Social media were on Tuesday awash with reactions to the news that a Catalan government website had included the Valencia-based Fallas festival in its own list of typically Catalan cultural events.
A petition has been started on Change.org asking the Catalan government to stop classifying the Fallas as part of Catalonia’s cultural heritage. The initiative has attracted 23,300 signatures to date.
The Fallas, which are currently underway in the regional capital, are a point of pride for Valencians, who share historical and linguistic ties with the Catalans, but also fiercely defend their own heritage.
If anyone is tempted to sow confusion, we’ll have to give them a map
Fallas president Pere Fuset
Featuring enormous effigies that are paraded on the streets before being burnt down in a symbolic cleansing rite, the Fallas de Valencia have been designated an event of international tourism interest by the Spanish government.
Valencian authorities are now trying to get the Fallas included on Unesco’s Intangible Cultural Heritage list.
The Popular Party in Valencia had warned a few days ago that the nationalist government of Carles Puigdemont had the Fallas down as a manifestation “of Catalan culture, like the Winter Bonfires.”
The website, run by the Catalan culture department, included the reference in a compendium of “everything one needs to know about Catalan culture in the realms of language and literature, the arts, gastronomy, history, popular culture, science, film, thought and music.”
Valencian political parties have rushed to counter the claims.
“It is a cultural aberration,” said a spokesperson for the regional conservatives.
The Pyrenees fallas festivities have been practiced for centuries in many villages of Catalonia, Andorra, Aragon and France” Catalan culture official Lluís Puig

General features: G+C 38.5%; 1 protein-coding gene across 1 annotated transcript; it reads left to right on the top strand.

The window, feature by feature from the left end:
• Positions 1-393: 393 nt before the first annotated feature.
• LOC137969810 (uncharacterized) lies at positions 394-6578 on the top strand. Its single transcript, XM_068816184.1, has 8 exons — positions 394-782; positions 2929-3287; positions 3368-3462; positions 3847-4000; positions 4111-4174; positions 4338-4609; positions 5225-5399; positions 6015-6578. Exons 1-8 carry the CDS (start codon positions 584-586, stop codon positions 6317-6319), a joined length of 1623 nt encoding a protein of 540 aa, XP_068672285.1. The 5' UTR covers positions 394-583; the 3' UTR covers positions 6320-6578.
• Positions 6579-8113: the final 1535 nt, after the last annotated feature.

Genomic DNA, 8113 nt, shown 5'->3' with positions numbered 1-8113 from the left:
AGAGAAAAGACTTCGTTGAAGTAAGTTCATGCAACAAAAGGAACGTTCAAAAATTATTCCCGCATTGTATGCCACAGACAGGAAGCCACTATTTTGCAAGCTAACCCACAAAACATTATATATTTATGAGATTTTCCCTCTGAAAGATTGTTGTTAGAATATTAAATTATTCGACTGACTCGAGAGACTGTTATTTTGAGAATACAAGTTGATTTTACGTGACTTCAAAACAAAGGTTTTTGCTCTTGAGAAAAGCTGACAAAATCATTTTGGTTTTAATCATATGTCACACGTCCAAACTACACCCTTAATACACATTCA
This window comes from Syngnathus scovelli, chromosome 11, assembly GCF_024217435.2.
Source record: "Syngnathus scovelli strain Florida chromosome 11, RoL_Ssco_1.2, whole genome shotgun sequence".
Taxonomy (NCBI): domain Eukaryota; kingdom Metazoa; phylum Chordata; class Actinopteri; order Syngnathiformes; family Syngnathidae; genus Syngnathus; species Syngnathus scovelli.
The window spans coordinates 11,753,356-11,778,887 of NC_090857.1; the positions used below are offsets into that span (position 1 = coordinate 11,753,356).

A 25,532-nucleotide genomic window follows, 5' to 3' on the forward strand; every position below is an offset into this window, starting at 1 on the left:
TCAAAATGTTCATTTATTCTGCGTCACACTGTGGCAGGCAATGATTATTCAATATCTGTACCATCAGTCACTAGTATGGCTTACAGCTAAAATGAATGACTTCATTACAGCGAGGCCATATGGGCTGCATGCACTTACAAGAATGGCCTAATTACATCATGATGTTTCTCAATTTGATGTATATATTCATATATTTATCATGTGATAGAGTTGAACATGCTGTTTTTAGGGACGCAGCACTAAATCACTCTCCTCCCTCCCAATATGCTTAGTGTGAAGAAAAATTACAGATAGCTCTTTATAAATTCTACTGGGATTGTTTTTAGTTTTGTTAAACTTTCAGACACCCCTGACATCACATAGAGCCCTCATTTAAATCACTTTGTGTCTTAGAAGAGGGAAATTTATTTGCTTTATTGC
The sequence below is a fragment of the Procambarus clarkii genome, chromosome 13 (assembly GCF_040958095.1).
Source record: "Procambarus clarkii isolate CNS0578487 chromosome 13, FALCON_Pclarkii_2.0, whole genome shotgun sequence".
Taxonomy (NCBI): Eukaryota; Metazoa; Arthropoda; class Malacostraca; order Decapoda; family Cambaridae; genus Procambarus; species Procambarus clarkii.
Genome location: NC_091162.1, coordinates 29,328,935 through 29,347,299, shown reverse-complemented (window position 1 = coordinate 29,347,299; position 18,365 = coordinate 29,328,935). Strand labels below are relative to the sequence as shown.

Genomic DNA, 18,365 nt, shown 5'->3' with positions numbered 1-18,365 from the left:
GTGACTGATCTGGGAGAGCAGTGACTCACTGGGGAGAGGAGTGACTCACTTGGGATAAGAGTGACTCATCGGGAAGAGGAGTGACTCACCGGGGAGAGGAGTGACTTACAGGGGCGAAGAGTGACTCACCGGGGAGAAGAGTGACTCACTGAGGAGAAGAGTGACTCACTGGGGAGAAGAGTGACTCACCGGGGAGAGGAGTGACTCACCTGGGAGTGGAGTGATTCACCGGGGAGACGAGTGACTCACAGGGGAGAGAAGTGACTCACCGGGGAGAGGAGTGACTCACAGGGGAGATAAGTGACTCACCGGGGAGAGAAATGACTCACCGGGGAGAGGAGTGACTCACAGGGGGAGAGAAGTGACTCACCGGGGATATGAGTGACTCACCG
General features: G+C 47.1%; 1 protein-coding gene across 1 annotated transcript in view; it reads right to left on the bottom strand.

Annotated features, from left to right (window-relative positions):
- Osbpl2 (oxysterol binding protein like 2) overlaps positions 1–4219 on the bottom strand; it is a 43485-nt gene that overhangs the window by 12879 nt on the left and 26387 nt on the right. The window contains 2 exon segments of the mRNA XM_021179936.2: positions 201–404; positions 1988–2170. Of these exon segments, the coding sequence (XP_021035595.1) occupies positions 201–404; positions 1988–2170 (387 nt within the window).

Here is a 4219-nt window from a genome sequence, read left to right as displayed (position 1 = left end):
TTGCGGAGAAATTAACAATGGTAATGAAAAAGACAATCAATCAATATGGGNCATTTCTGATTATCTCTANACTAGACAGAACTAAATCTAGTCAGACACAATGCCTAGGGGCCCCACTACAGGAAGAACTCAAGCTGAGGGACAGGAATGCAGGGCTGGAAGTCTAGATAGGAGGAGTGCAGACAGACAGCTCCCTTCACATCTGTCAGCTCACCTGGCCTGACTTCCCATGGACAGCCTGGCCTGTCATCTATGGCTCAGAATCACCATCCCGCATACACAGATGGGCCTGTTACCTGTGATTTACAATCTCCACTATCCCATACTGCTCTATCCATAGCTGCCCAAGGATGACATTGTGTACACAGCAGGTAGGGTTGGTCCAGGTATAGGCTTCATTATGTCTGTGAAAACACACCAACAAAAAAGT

Fernando Giner, the Ciudadanos spokesman in Valencia City Hall, asked Mayor Joan Ribó to take good care of the Fallas because “they are part of our cultural singularity, and to try to change that is to violate the respect that the various regions owe to one another.”
Meanwhile, the president of the Fallas organizing committee, Pere Fuset, said the Fallas were a Valencian fiesta and “if anyone is tempted to sow confusion, we’ll have to give them a map.”
So far, the Valencian government has refused to join the fray, and is focusing instead on the Unesco nomination.
But some Catalan officials have been irritated by all the reaction.
“The Pyrenees fallas festivities have been practiced for centuries in many villages of Catalonia, Andorra, Aragon and France, and those are the only classified ones,” said Lluís Puig, the Catalan government’s chief of popular culture, associations and cultural action affairs.
“What’s going on here is that the most reactionary, orthodox and Taliban-like sectors want somebody to blame in case the December meeting of Unesco in Ethiopia decides not to recognize the Valencian Fallas as part of the Intangible Cultural Heritage of Humanity,” he added. “The Unesco doesn’t want trouble. If one region is in confrontation with another, they won’t want anything to do with it.”
English version by Susana Urra.